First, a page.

The Elegant Salons of Louis XIV's Era at the Musée Carnavalet
Posted in Museums / Exhibits le
The Musée Carnavalet is a Parisian museum situated in the Marais neighborhood offering a very unique collection to visitors. The museum is dedicated to the history of Paris, showcasing Paris-themed temporary exhibits as well as permanent displays. With the reopening of its elegant "La Rivière" salons, the Musée Carnavalet now has even more to offer.
Closed since 2005, the salons reveal the architecture and design styles that were popular in the mid-17th century. It was the Abbey La Rivière who commissioned architect François Le Vau and painter Charles Le Brun — the first painter of King Louis XIV — to create the decors showcased in the La Rivière salons.
Fans of art history will be interested to learn that this was one of Charles Le Brun's first major projects. In fact, this was the project that got both Le Brun and Le Vau noticed by Nicolas Fouquet, who later commissioned the two to work on the majestic Chateau of Vaux-le-Vicomte.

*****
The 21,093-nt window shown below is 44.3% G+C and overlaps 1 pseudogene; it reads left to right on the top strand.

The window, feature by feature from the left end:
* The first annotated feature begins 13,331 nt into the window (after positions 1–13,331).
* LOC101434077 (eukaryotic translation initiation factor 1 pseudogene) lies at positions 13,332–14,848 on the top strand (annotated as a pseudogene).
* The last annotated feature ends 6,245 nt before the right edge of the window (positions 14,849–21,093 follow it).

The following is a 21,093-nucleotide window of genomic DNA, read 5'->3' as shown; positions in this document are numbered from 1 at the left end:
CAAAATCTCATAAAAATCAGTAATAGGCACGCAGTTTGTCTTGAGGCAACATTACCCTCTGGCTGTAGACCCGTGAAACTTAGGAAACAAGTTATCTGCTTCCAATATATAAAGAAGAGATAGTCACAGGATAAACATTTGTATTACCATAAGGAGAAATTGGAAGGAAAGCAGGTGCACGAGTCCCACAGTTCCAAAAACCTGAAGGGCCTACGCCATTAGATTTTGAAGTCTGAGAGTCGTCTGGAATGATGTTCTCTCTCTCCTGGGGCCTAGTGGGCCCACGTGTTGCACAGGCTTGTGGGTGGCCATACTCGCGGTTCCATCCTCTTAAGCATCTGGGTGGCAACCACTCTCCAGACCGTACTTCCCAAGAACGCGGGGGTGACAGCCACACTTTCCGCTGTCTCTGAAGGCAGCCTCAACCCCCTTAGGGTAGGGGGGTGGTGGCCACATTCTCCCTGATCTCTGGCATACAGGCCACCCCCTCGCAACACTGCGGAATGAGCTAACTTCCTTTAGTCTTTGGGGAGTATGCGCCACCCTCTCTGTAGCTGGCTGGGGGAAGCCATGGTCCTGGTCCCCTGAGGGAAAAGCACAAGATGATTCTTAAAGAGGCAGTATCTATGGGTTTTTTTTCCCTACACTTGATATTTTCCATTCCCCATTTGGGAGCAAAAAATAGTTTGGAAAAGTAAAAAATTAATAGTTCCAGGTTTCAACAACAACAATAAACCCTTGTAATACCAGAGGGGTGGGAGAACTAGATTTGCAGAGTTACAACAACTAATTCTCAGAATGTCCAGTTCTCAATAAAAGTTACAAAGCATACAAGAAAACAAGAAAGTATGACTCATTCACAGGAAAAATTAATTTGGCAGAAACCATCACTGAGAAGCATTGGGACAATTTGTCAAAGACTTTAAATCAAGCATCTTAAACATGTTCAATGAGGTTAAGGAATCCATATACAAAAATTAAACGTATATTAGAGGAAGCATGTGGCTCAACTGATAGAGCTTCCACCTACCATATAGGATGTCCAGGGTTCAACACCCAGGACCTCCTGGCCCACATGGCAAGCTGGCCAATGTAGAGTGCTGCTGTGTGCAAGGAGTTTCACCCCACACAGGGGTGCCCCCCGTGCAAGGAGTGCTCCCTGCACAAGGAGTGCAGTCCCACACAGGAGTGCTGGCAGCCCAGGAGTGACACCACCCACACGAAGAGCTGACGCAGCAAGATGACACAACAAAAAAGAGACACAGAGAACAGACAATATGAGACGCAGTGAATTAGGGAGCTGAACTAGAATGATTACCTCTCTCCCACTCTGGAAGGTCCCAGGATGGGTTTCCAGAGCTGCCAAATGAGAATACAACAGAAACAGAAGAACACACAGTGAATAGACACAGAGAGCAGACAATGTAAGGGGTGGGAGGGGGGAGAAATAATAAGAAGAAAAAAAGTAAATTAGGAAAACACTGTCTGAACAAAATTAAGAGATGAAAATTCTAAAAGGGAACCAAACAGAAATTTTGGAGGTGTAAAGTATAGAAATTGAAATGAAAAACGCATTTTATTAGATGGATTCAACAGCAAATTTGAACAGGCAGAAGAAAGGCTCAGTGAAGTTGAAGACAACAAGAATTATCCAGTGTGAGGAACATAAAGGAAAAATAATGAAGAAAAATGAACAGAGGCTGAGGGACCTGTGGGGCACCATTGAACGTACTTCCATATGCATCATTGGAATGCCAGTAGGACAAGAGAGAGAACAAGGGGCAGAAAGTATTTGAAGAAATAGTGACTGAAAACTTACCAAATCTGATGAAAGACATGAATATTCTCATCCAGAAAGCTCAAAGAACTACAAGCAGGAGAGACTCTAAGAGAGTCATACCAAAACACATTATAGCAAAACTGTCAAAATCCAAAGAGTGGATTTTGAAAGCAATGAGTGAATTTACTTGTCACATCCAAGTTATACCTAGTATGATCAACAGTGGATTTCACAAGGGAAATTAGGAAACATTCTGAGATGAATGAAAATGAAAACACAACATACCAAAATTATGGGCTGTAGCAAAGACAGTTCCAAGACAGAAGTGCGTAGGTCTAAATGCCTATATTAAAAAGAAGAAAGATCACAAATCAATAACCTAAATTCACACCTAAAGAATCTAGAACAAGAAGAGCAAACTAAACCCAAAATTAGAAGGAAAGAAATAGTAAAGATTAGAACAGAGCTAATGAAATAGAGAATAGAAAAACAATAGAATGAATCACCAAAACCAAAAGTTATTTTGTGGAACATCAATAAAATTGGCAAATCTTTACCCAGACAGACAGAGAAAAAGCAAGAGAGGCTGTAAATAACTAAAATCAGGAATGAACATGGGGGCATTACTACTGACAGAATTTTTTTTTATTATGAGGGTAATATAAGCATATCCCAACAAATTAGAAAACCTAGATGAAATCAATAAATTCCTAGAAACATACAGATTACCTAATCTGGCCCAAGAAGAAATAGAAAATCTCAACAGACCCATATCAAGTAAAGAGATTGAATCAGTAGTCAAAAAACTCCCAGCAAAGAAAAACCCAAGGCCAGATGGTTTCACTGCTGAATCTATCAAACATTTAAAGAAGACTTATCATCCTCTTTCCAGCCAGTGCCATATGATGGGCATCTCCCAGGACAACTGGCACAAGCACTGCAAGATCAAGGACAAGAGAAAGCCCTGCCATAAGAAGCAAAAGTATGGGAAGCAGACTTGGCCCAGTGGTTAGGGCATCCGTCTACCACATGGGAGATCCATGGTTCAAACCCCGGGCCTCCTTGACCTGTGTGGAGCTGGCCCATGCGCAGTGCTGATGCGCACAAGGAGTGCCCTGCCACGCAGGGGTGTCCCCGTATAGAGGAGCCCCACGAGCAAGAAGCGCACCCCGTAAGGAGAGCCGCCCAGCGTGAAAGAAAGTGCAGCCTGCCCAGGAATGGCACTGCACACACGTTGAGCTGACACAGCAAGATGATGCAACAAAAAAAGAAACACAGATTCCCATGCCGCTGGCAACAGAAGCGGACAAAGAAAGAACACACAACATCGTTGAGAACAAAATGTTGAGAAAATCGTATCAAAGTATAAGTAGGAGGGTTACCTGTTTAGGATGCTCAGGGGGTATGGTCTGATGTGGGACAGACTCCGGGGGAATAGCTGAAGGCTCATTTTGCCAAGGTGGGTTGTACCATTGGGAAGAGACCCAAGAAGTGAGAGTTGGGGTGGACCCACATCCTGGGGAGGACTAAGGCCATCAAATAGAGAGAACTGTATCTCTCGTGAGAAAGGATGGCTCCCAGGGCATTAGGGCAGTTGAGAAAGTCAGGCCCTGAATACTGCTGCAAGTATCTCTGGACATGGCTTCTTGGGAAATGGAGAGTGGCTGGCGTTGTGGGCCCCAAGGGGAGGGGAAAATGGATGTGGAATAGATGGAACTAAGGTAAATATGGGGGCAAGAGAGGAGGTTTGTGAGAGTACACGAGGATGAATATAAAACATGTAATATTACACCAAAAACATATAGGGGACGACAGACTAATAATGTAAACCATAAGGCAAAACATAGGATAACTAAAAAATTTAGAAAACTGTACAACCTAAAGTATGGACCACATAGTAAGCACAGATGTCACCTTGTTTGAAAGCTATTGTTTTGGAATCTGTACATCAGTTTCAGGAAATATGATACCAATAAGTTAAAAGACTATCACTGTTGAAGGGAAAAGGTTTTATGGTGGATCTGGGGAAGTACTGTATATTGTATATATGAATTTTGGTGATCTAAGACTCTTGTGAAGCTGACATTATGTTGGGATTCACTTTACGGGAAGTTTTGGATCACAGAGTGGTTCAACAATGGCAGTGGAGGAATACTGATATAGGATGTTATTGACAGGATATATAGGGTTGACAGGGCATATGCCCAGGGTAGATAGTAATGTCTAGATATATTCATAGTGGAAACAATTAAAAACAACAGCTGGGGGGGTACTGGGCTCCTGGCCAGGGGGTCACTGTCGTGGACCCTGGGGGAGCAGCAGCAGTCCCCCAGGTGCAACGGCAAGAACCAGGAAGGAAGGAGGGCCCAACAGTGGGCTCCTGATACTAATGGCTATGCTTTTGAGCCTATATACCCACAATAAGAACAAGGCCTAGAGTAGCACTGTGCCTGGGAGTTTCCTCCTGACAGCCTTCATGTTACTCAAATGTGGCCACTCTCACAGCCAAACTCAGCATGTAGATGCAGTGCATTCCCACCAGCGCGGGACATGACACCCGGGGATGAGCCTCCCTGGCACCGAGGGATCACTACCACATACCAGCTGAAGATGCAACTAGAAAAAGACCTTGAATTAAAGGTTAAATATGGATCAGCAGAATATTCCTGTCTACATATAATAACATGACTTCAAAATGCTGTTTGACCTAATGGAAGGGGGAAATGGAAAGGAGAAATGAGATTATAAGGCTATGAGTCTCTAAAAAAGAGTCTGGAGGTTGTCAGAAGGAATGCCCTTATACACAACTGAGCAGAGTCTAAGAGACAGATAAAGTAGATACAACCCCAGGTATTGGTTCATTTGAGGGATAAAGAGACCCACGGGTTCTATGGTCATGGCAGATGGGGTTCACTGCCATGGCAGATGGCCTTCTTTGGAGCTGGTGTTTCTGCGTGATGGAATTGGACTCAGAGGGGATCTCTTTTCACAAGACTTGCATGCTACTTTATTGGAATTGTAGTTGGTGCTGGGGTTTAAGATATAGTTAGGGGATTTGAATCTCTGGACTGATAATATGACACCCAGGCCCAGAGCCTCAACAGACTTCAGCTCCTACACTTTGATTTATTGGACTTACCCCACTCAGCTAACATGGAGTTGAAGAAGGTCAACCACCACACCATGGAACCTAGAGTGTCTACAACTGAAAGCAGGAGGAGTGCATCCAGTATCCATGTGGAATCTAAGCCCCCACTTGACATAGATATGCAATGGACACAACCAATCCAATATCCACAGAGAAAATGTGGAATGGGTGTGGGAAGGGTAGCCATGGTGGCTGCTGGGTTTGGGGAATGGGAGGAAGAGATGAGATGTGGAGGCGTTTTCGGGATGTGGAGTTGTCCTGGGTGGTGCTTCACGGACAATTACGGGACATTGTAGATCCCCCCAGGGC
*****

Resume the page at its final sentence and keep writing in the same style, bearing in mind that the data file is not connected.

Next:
The restoration of these salons required almost 10 years, due to their complexity and lavishness. Paintings were cleaned, the ceiling and woodwork were repaired, new fabrics were added, and better lighting was installed. All of this work was completed in order to allow visitors to travel back in time to the 1600s, where aristocrats and royals enjoyed such sumptuous settings.
Guests staying at the Hôtel de la Motte Picquet can take this journey back in time during their stay in Paris. The Musée Carnavalet is located just a short metro ride away from the hotel. In addition to permanent displays like the La Rivière salons, visitors can enjoy the museum's temporary exhibits as well. For example, an exhibit called "On the Track of the First Parisians" ("Sur les traces des premiers Parisiens") is running until December 31, 2014.